Heart block is a disorder of impulse conduction, meaning that an electrical impulse is impaired from traveling along its normal pathway. Heart block is also called atrioventricular block, because it often occurs in the atrioventricular, or A-V, node, which transmits electrical signals from the atria (the upper chambers of the heart) to the ventricles (the lower chambers of the heart). Depending on its severity, A-V block may be an abnormal delay, a partial interruption, or a complete interruption of the impulse. Delays often have no symptoms, but can cause the heart rate to fall so far below normal that it causes dizziness or fainting. Certain forms of intermittent block may occur in normal people during sleep and cause heart rates of 40 beats per minute and even lower.
Physicians use the terms lipid disorders to describe several conditions in which high concentrations of lipids (fats) exist in the bloodstream. Lipid disorders can be caused by genetics, lifestyle, or a combination of both. Ahterosclerosis, which is the buildup of fat and cholesterol-laden plaque in the walls of the heart’s arteries, can result from lipid disorders.
High cholesterol means that levels of cholesterol in the blood are raised, which can contribute to plaque build-up n artery walls. High cholesterol is a lipid disorder. Physicians use the term lipid disorder to describe several conditions in which high concentrations of lipids (fats) exist in the bloodstream an din part by inherited disorders. Elevated levels of cholesterol in the blood can be caused in part by a diet high in fat and cholesterol-laden foods. Although there is no one standard for high cholesterol, physicians have established ranges of cholesterol levels that are useful in assessing a person’s risk of developing coronary heart disease.
Blood pressure is the outward pressure that blood exerts on the walls of the arteries as it flows through them. This outward pressure is determined by how much blood the heart pumps and the resistance of artery walls to the blood. Blood that enters and flows through arteries easily results in normal blood pressure. When the heart faces resistance and it must work harder to pump blood through the body, high blood pressure results. Hypertension is high blood pressure that persists over time.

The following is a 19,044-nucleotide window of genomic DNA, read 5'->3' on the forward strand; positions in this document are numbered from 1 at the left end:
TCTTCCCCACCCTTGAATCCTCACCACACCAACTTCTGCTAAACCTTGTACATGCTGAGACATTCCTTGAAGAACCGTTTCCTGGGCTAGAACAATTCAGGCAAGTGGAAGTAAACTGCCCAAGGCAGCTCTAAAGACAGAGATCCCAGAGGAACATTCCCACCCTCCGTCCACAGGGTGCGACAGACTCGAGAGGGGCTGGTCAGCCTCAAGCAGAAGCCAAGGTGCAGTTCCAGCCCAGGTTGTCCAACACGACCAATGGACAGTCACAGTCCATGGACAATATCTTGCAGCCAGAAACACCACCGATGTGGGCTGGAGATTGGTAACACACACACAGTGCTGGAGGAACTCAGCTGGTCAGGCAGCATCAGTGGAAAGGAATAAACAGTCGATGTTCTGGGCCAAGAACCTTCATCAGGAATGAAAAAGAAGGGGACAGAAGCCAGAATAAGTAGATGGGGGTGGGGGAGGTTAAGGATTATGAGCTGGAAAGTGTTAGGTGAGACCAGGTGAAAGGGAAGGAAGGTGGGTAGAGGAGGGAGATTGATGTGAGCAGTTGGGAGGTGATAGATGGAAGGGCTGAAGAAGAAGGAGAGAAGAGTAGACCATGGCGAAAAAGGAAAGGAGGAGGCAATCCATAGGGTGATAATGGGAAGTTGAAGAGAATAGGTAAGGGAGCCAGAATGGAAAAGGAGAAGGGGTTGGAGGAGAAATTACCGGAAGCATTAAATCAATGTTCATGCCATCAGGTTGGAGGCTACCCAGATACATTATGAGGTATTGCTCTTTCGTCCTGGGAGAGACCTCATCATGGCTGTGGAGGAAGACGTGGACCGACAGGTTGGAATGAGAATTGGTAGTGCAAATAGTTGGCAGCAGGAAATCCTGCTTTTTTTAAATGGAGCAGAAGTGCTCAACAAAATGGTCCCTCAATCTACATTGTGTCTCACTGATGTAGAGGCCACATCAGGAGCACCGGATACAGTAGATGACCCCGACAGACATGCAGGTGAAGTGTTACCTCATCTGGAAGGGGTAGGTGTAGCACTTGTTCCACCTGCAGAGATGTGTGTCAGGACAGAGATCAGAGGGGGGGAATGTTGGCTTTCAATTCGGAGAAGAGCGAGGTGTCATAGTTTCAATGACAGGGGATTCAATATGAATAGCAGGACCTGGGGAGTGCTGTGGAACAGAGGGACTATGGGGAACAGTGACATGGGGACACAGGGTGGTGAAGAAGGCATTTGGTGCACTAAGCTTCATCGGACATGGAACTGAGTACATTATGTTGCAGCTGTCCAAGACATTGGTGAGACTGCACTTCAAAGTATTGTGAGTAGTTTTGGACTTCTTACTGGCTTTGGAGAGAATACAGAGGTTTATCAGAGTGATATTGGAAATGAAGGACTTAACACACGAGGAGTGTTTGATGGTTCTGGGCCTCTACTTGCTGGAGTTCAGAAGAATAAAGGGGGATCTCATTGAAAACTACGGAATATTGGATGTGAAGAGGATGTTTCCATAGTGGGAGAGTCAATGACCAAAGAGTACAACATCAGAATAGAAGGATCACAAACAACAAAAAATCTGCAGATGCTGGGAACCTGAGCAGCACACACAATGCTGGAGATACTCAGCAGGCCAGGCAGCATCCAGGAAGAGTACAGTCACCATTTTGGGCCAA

Lower Extremity Disease
Lower extremity disease is a condition in which a medium to large artery that supplies oxygen-rich blood to the legs and feet becomes partially or completely blocked. Lower extremity disease can be acute, meaning that it comes on quickly and ends. However, it is usually chronic, meaning it progresses slowly over a long period of time.
Mitral Valve Disease
Mitral valve disease occurs when the mitral valve is unable to open or close properly and includes mitral stenosis, mitral regurgitation, and mitral valve prolapse.
A pulmonary embolism is the blockage or closure of a pulmonary artery or one of its branches by an abnormal object, most frequently a blood clot. The clot typically travels with the flow of blood from a leg vein to the site where it creates a blockage. When a pulmonary artery becomes severely blocked, blood oxygen levels fall, and blood pressure in the lungs and pulmonary arteries can rise so high that the heart may not be able to pump enough blood out of its chambers.
Renal Artery Disease
Renal artery disease is a condition in which an artery leading to one or both of the kidneys becomes blocked. This disease occurs mostly in men between the ages of 50 and 70. Most of the time, the disease affects the arteries leading to one of the kidneys. But in about one-third of the cases, the arteries leading to both kidneys are affected. Left untreated, it can cause permanent kidney damage.
Upper extremity disease
In upper extremity disease, an artery between the chest and the hand becomes partially or completely blocked. Upper extremity disease can be acute, meaning that it comes on quickly. However, it is usually chronic, meaning it progresses slowly over a long period of time. One early symptom is pain when moving the arms. As the disease progresses, pain can occur in the arms at rest. In advanced stages, the disease may cause skin ulcers and cell death from lack of oxygen and nutrients. One of the main causes of upper extremity disease is atherosclerosis, or hardening of the arteries.
Pericardial disease is a disorder that involves the pericardium, the double-layered fibrous membrane surrounding the heart. Major disorders of the pericardium include: Acute pericarditis, inflammation of the pericardium; Cardiac tamponade, a rapid or large accumulation of fluid in the pericardial sac; and Chronic constrictive pericarditis, the persistence of pericarditis. Both chronic and acute pericarditis can be life threatening. If a person experiences any of the symptoms associated with pericardial disease, he or she should seek immediate medical attention.
Venous diseases are problems or conditions with the body’s veins. Problems affecting veins occur because of inflammation, blood clots, obstruction, or stretching. There are four types of venous diseases: deep vein thrombosis (DVT); chronic venous insufficiency; superficial thrombophlebitis (also called phlebitis); and varicose veins.